As University of Pittsburgh junior Brooke McEvoy walks through the Pitt Pantry, she points out some of its selection: cereal, soup, fresh produce. The pantry is located in the basement of the Bellefield Presbyterian Church in Oakland and McEvoy is the president of its student executive board.
A 2016 report from the National Student Campaign Against Hunger and Homelessness found that 48 percent of college students had experienced food insecurity in the last 30 days. The United States Department of Agriculture defines that as limited or uncertain access to adequate food.
Many people don’t think of this as a problem that affects college students, said McEvoy, in part because diets based on ramen and macaroni and cheese are considered the norm.
“There’s a certain discourse where college students are supposed to be eating foods that aren’t necessarily nutritious, that’s just part of the college experience," said McEvoy.
Erika Ninos is the sustainability coordinator at Pitt Serves, the university-wide initiative that the pantry falls under. She said he pantry was formed in 2015 after a group of students approached the university with a message.
"They said, 'We realize that we may have been able to purchase, you know, three packs of ramen a day, but we don’t feel like that was a nutritious way of going through our college experience,'" said Ninos.
Today, Pitt students whose income is less than 150 percent of the poverty line are eligible to shop at the pantry, and more than 300 students have taken advantage of the service in the last year.
According to Ninos, many consistent shoppers are international students, whose student visa status does not allow them to have jobs to support themselves.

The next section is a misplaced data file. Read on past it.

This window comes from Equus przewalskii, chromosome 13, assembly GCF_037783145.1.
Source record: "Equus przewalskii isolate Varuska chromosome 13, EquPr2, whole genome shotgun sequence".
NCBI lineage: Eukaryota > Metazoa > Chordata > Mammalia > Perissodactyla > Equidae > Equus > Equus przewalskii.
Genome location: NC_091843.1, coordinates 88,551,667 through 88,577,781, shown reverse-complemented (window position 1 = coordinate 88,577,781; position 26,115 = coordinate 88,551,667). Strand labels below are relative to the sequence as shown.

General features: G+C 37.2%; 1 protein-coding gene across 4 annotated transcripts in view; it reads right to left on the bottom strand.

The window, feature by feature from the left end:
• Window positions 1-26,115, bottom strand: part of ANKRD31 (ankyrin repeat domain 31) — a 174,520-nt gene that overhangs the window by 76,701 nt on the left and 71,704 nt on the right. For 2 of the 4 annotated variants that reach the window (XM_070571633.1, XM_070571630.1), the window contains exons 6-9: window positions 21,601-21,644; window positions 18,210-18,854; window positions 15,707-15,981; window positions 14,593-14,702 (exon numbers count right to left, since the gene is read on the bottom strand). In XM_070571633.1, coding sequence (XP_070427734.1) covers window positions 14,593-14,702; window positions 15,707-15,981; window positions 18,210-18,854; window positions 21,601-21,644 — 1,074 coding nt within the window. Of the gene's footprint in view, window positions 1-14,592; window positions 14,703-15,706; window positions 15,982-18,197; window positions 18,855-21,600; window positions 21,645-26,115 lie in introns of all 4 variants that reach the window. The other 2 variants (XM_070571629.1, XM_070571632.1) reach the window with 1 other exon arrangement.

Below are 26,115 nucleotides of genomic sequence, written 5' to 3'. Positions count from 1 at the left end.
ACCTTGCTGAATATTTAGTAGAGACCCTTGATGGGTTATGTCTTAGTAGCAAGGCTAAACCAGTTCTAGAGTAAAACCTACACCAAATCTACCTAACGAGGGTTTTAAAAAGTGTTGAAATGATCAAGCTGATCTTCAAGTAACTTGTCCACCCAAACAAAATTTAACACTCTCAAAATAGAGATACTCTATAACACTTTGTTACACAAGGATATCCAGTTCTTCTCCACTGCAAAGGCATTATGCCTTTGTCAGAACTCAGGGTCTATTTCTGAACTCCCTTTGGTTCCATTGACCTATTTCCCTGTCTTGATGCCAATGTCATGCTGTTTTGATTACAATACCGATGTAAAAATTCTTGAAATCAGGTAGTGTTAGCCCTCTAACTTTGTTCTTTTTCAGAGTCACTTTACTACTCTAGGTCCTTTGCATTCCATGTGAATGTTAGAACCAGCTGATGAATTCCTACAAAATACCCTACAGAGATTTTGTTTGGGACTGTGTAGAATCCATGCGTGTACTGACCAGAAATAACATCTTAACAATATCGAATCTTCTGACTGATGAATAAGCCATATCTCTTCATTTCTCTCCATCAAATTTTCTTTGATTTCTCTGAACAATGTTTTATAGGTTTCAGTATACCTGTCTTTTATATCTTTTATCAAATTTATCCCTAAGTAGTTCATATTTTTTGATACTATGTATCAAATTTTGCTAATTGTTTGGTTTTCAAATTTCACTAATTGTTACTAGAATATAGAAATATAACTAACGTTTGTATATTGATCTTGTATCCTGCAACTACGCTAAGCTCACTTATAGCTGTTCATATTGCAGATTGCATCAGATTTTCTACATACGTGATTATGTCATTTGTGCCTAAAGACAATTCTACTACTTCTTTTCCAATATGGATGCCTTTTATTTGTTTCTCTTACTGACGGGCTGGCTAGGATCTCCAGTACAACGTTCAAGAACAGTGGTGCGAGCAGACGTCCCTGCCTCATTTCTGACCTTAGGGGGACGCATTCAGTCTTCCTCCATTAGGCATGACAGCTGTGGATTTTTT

But there are also students who come in only occasionally, when they’re in a tight spot. For example, Ninos said she has seen many who are still adjusting to the costs associated with moving off campus.
“You may have just gotten your first gas bill, that’s $280, that you hadn’t planned for," said Ninos.
Holly Giovengo is a shopper who once worked at the Pantry through an Americorps placement. She’s now a graduate student at Pitt.
“I use the pantry to save money for other things ... like my books," said Giovengo.
When the shoppers come in, McEvoy said student volunteers called "guides" walk with them through the pantry to pick out their food.
“We really want the shoppers to be comfortable when they come in. We’ve found that peer-to-peer communication really makes the pantry what it is," said McEvoy.
The pantry also has a special group of volunteers called food recovery specialists. They are trained by the non-profit organization 412 Food Rescue to "recover" food —mostly baked goods —from local businesses that otherwise would have thrown them out, even if the items were still fit for consumption.
The pantry also gets some of its inventory through a partnership with the Greater Pittsburgh Community Food Bank, but most of it is donated by students on campus.
"Eighty-three percent of our food comes from food drives, which is awesome," McEvoy said. "Which shows the Pitt community really rallying together to support us."
The university community also gets involved in educational events that the Pantry holds.
“We have cooking classes where we’ll have people from the nutrition school come in and do lots of things with items from the pantry. We have a lot of canned foods, so what can you do with that? You can make a bean salad out of those that’s actually really delicious," said McEvoy.
Everyone at the Pantry is proud of the work they’re doing, said Ninos, but they’re also realizing that food security is just part of a larger framework of basic needs that need to be met for students.
"So talking about housing, talking about financial literacy," said Ninos.
Moving forward, the goal is for the pantry to become a central hub on campus for information and resources on this wider range of topics.